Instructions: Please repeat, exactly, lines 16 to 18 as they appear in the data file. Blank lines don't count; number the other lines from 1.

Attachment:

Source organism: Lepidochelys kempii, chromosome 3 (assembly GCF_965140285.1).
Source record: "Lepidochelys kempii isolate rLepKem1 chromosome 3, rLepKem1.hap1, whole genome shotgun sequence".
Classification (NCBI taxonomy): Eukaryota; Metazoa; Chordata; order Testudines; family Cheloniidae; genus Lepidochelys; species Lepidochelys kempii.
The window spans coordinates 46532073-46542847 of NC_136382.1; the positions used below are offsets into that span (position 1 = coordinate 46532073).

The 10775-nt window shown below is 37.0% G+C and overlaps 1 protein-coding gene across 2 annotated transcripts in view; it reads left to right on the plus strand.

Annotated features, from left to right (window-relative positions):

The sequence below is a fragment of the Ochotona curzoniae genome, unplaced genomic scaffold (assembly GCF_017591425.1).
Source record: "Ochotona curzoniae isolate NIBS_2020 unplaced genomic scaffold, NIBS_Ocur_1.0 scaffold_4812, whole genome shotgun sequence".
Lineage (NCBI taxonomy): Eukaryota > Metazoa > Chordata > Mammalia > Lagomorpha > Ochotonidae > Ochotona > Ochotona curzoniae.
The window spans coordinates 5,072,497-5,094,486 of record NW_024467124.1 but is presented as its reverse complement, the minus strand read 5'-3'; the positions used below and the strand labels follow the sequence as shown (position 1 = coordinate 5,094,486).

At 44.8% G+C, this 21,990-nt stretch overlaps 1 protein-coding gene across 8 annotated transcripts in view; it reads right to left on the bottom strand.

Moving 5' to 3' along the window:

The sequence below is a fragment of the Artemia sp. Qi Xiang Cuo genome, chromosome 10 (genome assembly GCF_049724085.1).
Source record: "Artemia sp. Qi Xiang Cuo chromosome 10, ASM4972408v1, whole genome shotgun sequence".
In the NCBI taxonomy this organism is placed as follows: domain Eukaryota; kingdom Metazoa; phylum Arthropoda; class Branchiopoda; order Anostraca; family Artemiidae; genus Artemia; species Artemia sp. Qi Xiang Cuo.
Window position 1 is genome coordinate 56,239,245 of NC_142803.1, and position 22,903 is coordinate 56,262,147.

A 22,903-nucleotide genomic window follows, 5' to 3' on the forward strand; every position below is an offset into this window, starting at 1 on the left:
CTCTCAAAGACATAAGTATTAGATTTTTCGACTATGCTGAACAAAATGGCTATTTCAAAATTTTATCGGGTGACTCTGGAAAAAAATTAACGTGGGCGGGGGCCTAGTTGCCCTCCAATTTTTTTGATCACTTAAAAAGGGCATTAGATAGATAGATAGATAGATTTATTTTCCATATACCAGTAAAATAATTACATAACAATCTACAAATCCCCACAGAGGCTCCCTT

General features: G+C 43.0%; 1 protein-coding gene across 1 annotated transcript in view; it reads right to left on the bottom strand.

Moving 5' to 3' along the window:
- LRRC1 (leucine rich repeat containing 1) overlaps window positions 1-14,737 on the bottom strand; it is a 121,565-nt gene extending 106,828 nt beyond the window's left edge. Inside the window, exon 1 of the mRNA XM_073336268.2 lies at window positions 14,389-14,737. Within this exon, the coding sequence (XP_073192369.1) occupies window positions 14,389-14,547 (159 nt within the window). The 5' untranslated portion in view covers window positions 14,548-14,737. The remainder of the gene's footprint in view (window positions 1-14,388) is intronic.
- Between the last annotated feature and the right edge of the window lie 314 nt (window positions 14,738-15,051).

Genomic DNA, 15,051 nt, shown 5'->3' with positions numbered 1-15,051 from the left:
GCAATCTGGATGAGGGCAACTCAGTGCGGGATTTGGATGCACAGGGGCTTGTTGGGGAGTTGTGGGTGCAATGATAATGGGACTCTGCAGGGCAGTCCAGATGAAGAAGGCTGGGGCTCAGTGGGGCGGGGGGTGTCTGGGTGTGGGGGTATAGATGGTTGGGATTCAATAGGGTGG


Window position 1 is genome coordinate 56,239,245 of NC_142803.1, and position 22,903 is coordinate 56,262,147.

A 22,903-nucleotide genomic window follows, 5' to 3' on the forward strand; every position below is an offset into this window, starting at 1 on the left:
CTCTCAAAGACATAAGTATTAGATTTTTCGACTATGCTGAACAAAATGGCTATTTCAAAATTTTATCGGGTGACTCTGGAAAAAAATTAACGTGGGCGGGGGCCTAGTTGCCCTCCAATTTTTTTGATCACTTAAAAAGGGCATTAGATAGATAGATAGATAGATTTATTTTCCATATACCAGTAAAATAATTACATAACAATCTACAAATCCCCACAGAGGCTCCCTT